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The main concern going forward, of course, remains the pandemic. Even if a vaccine is approved quickly, it would be scarce at first, and most people wouldn't be able to get one for a while. In the meantime, soaring COVID-19 numbers are forcing governments around the world to reimpose varying degrees of restrictions on businesses.

Slightly more than a quarter of forecasters surveyed by NABE, 27%, said the biggest risk facing the economy is inaction by Washington to offer more financial aid. The only risk cited more often was the pandemic itself, at 57%.

Economists and investors have been asking Congress and the White House to provide more support to help carry the economy through what's expected to be a bleak winter. Momentum on Capitol Hill for a potential deal seems to have accelerated in recent days, but rancorous partisanship has prevented Democrats and Republicans for months from delivering more aid to laid-off workers and industries that have been hit hard by the pandemic.

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The National Restaurant Association Research Group, for one, said Monday the U.S. restaurant industry is in a “free fall” and called on Congress to provide aid.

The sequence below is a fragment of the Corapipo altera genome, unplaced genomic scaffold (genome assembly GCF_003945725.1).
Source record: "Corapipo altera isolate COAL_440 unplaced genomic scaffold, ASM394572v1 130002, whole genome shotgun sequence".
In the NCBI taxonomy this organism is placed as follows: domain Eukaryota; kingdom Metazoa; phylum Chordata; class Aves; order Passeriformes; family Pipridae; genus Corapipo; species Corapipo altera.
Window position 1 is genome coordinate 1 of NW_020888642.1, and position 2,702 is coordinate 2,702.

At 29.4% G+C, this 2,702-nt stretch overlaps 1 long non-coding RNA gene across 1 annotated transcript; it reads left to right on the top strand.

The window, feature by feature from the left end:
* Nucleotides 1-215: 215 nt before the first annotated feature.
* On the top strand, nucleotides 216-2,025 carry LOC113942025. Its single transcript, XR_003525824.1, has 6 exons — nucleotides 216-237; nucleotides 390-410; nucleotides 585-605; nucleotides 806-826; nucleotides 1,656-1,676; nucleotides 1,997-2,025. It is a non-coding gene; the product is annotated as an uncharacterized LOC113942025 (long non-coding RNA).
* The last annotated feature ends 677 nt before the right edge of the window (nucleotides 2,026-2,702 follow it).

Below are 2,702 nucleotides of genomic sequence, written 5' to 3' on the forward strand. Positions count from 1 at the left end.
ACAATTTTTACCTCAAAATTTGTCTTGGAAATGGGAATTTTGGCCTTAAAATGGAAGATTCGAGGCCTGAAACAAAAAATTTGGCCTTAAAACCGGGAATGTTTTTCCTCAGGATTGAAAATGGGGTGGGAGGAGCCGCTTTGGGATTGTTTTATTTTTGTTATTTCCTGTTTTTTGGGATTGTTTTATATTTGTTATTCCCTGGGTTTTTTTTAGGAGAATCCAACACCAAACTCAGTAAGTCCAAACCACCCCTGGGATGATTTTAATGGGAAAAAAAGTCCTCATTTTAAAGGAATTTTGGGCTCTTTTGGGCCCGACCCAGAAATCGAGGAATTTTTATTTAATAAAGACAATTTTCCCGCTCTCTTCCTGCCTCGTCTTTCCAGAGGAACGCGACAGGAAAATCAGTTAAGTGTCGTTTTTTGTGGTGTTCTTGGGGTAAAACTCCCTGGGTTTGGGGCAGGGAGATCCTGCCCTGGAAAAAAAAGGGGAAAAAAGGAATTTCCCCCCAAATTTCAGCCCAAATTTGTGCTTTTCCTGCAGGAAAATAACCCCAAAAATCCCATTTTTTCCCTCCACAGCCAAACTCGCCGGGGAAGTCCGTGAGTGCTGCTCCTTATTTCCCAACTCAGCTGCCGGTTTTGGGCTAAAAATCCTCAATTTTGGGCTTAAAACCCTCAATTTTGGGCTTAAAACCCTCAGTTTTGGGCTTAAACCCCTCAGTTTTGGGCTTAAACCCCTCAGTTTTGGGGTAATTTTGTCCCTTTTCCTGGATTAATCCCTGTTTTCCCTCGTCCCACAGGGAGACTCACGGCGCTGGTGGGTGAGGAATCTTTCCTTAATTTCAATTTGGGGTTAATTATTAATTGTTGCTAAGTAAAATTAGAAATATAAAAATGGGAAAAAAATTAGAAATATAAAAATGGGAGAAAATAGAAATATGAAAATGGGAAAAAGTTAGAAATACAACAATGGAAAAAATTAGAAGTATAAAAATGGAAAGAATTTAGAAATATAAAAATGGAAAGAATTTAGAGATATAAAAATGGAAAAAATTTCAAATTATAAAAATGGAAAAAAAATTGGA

The association said it sent to congressional leaders the results of a survey it conducted last month of 6,000 restaurant operators and 250 supply-chain businesses. It found that 87% of full-service restaurants reported an average 36% drop in sales, and 83% expect sales to be even worse over the next three months.

Sean Kennedy, the association's executive vice president for public affairs, said in the letter that "for every month that passes without a solution from Congress, thousands more restaurants will close their doors for good.”

The NABE survey covers a panel of 48 professional forecasters, including from Goldman Sachs and Point Loma Nazarene University.